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Lapidus bunionectomy corrects painful bunions


Bunions (hallux valgus), one of the most common sources of foot pain, occur when the big toe angles in toward the other toes, causing enlargement of the metatarsophalangeal joint. As the big toe bends toward the other toes, the resulting lump on the side of the foot becomes larger and more painful. Restrictive shoes, arthritis and constant pressure inside the joint cause pain for bunion sufferers and — when conservative care fails — may necessitate corrective surgery.

Lapidus bunionectomy is a procedure that uses the latest surgical techniques and equipment to correct the underlying cause of the bunion rather than just relieve its symptoms.

Conservative care

Bunions cannot improve on their own and the deformity will gradually worsen over time. The first step to treating bunions is conservative therapy that aims to relieve pressure on the bunion and slow its inevitable progression. This can include comfortable or customized footwear, foot orthotics and specific exercises to stretch the joint and improve its range of motion.

Traditional bunion surgery

When conservative treatment fails to relieve pain, bunion surgery may be recommended. Indications for bunion surgery include foot pain that limits activity, chronic inflammation and a significant deformity of the big toe. The choice of surgical procedures depends on bone involvement, the degree of deformity and any other contributing factors that can increase swelling or pain.

Traditional bunion surgeries may include:

Bumpectomy — the lump on the side of the big toe is surgically removed

Osteotomy — a segment of the metatarsal is removed from the big toe and screws are used to secure the realigned metatarsal to the metatarsophalangeal joint

Joint fusion — damaged joint is removed and replaced with a plastic joint spacer

In most moderate cases, bunion surgery will help relieve pain and improve the alignment of the toes. Over time, however, bunions can recur, indicating a need to take a closer look at the cause of the deformity.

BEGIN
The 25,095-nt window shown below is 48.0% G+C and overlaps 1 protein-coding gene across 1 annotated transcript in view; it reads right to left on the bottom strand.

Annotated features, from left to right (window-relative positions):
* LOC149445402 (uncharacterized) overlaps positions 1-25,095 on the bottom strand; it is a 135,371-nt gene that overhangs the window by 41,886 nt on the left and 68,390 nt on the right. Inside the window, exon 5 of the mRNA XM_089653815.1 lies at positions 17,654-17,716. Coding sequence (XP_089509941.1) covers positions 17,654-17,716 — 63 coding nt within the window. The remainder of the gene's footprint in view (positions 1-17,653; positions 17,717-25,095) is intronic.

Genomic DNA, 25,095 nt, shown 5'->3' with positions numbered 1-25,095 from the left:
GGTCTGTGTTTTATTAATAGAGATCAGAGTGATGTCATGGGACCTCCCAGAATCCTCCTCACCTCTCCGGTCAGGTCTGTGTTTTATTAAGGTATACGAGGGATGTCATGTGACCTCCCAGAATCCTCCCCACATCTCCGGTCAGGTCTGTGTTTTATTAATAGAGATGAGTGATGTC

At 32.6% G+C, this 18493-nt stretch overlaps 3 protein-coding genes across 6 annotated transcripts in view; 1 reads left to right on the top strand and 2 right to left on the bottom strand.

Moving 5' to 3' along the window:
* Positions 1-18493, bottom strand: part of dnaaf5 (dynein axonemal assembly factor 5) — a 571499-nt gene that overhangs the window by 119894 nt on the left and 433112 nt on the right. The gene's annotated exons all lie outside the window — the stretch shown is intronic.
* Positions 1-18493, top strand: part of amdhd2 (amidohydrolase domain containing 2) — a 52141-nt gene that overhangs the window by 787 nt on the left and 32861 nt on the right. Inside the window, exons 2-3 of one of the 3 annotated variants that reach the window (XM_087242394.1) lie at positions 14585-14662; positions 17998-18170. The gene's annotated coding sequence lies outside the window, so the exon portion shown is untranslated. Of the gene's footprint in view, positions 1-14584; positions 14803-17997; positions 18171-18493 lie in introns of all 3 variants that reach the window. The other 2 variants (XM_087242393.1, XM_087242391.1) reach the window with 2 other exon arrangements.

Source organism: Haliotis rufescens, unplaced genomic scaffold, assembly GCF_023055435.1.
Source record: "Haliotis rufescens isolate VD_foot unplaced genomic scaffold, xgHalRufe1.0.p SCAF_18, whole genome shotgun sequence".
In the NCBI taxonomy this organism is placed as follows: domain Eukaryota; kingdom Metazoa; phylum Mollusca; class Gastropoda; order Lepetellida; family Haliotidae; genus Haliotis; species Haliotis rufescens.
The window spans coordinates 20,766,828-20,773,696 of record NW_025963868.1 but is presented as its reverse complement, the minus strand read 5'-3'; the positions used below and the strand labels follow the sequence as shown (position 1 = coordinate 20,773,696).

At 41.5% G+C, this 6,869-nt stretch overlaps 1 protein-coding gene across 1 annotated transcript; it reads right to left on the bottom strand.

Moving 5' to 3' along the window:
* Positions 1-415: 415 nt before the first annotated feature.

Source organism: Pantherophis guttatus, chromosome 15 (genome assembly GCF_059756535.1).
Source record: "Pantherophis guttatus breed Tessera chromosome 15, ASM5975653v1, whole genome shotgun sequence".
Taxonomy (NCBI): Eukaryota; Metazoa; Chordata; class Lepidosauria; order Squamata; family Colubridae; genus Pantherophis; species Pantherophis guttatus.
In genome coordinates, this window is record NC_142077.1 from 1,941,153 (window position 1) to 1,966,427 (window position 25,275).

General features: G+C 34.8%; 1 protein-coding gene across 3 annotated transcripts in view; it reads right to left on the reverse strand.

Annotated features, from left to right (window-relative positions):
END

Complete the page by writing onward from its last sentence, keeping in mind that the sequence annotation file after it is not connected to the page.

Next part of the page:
Lapidus bunionectomy

The goal of Lapidus bunionectomy is to move the metatarsal bone back to its original place on the foot. The first metatarsal, which runs along the side of the big toe, is often unstable at its base joint, called the metatarsocuneiform joint. If a patient has an underlying laxity of the metatarsocuneiform joint, a surgical procedure such as an osteotomy — which aligns the two joints but does not stabilize the metatarsocunieform joint — may result in a recurrence. The instability of the joint will gradually allow the joint to loosen over time, leading to more bunions.

The lapidus procedure realigns the metatarsal joint at the midfoot. Surgical screws hold the joints together, allowing for fusion of the metatarsal to the cuneiform joint, resulting in permanent correction of the metatarsal position. The first metatarsal fuses to the midfoot, preventing the laxity of the joints that often causes bunions to return. The increased stability in the arch also results in improved foot alignment and function.

Results of more than 400 lapidus style bunion corrections performed at the Foot and Ankle Institute over the course of four years have resulted in no bunion recurrence, nor any other complications.

The lapidus procedure is performed under local anesthesia with mild sedation in an outpatient setting. After surgery, patients should not put weight on their foot for six weeks to allow proper joint fusion. Physical therapy may be helpful for post-operative strengthening and joint mobilization. Patients can expect to return to their normal activities after three months.

Contact Information

Bob Baravarian, DPM
Assistant Clinical Professor
UCLA Division of Podiatry
Co-director, The Foot and Ankle Institute
 (310) 828-0011


Gary Briskin, DPM
Assistant Clinical Professor
UCLA Division of Podiatry
Co-director, The Foot and Ankle Institute

David Soomekh, DPM
The Foot and Ankle Institute

Justin Franson, DPM
The Foot and Ankle Institute

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